4 Ways Leaders Can Improve Team Accountability

These four accountability-boosting tips may surprise you.

1. Realize that accountability doesn’t rely on control.

When leaders push rules on teams to measure accountability, it could backfire badly. Imposing things like mandatory work hours, strict production requirements, and tight key performance indicators (KPIs) won’t necessarily influence people to take ownership of results.

Mostly, accountability is a personal choice. It’s something leaders want to nurture rather than control.

When people lead by example, they can influence others by being accountable to themselves and their teams. In turn, they can encourage others to be accountable to each other.

2. Enable everyone to take ownership.

Instead of focusing accountability at work on those individuals who are not getting things done short term, involve everyone in an accountable approach to productivity and performance.

The entire business operating system matters when it comes to team accountability. Take a look at core goals, processes, and priorities, metrics tracking, task assignment, which people are in what Seats, and the technology you use to enable better performance. Any one of these elements can cause people to be less than accountable for results.

3. Revisit what it means to be clear.

It’s more effective to communicate expectations directly with clarity. But what does that mean?

Clarity means simple, lucid, clear, comprehensible, and free of ambiguity. Clarity also enables transparency, a critical factor in building trust. This is what happens when leaders set clear goals and expectations for their teams. Clear communication considers the differences people have in processing and responding to information. There’s no mystery about what directives mean. It makes it easier for people to be accountable for outcomes.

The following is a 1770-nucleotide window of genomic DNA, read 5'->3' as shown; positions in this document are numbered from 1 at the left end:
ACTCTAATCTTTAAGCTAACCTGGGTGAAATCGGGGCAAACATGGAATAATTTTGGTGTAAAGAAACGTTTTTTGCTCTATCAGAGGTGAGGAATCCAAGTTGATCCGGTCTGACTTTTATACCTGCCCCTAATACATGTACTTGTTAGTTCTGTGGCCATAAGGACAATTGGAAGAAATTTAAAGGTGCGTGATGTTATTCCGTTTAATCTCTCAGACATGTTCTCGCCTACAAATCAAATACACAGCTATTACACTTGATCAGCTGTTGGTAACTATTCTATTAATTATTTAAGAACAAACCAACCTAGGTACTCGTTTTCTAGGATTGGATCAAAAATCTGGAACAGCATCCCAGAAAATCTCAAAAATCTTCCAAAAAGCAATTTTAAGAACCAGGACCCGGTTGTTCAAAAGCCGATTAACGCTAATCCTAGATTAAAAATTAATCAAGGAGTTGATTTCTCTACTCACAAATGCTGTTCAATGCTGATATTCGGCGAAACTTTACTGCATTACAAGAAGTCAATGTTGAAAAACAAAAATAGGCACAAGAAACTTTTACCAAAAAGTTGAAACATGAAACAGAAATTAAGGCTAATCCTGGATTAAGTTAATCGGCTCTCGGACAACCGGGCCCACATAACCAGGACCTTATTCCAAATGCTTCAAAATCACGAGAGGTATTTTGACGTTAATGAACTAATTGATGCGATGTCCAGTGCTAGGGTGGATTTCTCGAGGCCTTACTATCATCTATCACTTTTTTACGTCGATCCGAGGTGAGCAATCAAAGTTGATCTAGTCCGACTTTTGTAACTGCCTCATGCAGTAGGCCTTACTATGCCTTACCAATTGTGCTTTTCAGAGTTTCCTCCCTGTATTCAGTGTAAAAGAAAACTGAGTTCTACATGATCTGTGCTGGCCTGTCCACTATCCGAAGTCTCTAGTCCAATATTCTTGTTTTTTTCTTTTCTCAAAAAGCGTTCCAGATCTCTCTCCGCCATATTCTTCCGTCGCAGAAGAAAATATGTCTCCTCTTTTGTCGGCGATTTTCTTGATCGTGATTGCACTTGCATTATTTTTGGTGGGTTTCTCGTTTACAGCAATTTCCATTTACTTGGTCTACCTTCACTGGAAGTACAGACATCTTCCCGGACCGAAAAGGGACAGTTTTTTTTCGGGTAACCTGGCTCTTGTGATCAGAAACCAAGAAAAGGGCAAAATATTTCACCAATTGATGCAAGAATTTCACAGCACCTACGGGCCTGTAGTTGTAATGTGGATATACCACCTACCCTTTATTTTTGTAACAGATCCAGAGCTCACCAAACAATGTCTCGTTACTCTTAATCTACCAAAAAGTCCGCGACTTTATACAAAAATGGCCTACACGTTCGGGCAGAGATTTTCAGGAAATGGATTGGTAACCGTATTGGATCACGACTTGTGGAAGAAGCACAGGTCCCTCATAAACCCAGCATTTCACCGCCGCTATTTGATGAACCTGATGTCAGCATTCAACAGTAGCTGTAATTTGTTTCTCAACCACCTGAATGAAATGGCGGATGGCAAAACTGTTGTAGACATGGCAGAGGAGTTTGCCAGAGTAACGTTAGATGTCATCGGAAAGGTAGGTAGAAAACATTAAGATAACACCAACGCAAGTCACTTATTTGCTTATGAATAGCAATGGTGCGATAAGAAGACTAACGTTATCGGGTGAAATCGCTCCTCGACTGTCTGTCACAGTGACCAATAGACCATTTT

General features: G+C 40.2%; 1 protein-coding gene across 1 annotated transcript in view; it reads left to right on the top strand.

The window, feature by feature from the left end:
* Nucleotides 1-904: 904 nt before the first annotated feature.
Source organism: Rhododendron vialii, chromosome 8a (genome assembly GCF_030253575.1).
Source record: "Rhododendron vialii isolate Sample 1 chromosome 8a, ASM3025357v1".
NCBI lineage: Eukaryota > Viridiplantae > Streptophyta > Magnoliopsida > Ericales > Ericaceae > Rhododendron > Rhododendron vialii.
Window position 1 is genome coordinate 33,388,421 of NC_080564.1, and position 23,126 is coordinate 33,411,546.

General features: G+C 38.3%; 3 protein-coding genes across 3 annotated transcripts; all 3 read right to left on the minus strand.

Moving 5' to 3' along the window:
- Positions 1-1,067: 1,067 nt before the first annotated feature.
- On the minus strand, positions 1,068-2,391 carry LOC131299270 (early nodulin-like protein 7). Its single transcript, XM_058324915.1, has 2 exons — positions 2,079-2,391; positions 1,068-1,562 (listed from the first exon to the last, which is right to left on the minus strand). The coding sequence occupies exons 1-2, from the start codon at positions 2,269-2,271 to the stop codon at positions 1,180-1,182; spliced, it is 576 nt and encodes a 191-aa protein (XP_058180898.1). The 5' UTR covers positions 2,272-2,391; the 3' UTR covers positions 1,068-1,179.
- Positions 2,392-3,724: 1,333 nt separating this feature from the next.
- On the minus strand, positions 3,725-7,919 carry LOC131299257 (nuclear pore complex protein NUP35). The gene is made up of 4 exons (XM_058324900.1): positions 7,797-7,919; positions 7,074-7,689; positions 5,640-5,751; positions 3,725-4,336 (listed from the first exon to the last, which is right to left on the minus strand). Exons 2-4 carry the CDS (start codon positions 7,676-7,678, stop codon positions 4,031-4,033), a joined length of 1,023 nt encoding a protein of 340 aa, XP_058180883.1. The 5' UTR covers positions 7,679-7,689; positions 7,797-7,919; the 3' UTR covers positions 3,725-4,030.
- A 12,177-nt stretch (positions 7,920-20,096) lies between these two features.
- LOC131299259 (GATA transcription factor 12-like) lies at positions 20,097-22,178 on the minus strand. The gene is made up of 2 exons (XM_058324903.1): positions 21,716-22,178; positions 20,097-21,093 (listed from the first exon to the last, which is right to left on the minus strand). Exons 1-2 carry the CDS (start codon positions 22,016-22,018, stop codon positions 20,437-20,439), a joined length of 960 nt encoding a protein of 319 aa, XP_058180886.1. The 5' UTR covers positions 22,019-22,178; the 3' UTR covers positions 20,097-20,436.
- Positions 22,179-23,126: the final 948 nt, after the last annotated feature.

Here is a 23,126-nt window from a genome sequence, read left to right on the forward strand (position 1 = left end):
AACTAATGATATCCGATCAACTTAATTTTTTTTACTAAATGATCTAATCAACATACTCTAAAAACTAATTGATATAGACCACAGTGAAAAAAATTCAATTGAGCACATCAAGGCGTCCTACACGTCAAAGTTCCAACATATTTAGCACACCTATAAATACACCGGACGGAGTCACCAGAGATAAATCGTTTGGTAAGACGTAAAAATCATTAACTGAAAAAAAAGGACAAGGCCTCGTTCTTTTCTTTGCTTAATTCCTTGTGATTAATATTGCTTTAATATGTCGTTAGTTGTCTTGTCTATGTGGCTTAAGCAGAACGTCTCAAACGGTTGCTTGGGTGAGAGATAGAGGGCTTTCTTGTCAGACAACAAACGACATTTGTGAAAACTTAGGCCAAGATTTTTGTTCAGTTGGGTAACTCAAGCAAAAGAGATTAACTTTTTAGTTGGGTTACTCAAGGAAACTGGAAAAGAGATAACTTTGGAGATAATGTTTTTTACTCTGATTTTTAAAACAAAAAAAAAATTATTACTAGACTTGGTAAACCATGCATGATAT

4. Let emotional intelligence be your guide.

People don’t always realize how their behavior affects others, especially when accountability is in question. A person’s ability to know when to be kind, empathize with others, and communicate effectively goes a long way when defusing conflicts and coming to mutual understanding.


How to Fix a Lack of Accountability in a Hybrid and Remote Work Model

Even though nearly 90% of people say their productivity stays constant or improves due to working on their own, leaders are still concerned. Considering how a lack of transparency and accountability can affect relationship-building in an organization, the fix is simple:

The quality of hybrid and remote working is elevated by cultivating trust, transparency, and accountability.

It’s the combination of trust, transparency, and accountability that’s the sweet spot.

When leaders: 

  • Are transparent
  • Provide teams with clear expectations for achievement
  • Give consistent feedback on performance
  • Create a safe environment

…people can freely share their ideas and opinions and ask questions without fear. They feel supported by the clear direction they need to thrive in a culture of accountability.

Leaders who trust people to work effectively as hybrid and remote workers can benefit greatly. Research says that in comparison to workplaces with a low-trust, low-accountability culture:

  • Trustworthy leaders achieve lower turnover, improved levels of accountability, and greater team member satisfaction.
  • Trusted team members are 76% more engaged, 50% more productive, take 13% fewer sick days, and experience 40% less burnout.


How to Build a Culture of Accountability

The Roles and Responsibilities Chart in Ninety is an effective tool to help you build a culture of accountability with ease. It’s designed to improve how people hold themselves and others accountable within teams and across the organization.

When roles and responsibilities are clearly defined and agreed to by all, it’s easier to:

  • Communicate a purpose for company-wide accountability as a culture-builder.
  • Remove questions and confusion and replace them with transparency and trust.
  • Hire the right person who wants to be held accountable for the right Seat.
  • Focus on solving issues when an expectation is not met, instead of trying to fix the team member.
  • Be kind, empathize with emotions, and make a plan to move forward rather than handing out penalties for unmet goals.
  • Avoid sending the message that unaccountable behavior is okay.
  • Develop a healthy culture of accountability that leaders and teams will be grateful for.


Create a Culture of Accountability with Ninety

Now that you’ve learned how to fix a lack of accountability, it’s time to put your knowledge into practice: Create clear roles and responsibilities for your team now in Ninety.

Ninety helps leaders build clear accountability, so you don’t have to worry that your teams aren’t doing what they’re supposed to be. Sign up for a free trial with access to all Ninety functions, features, and support.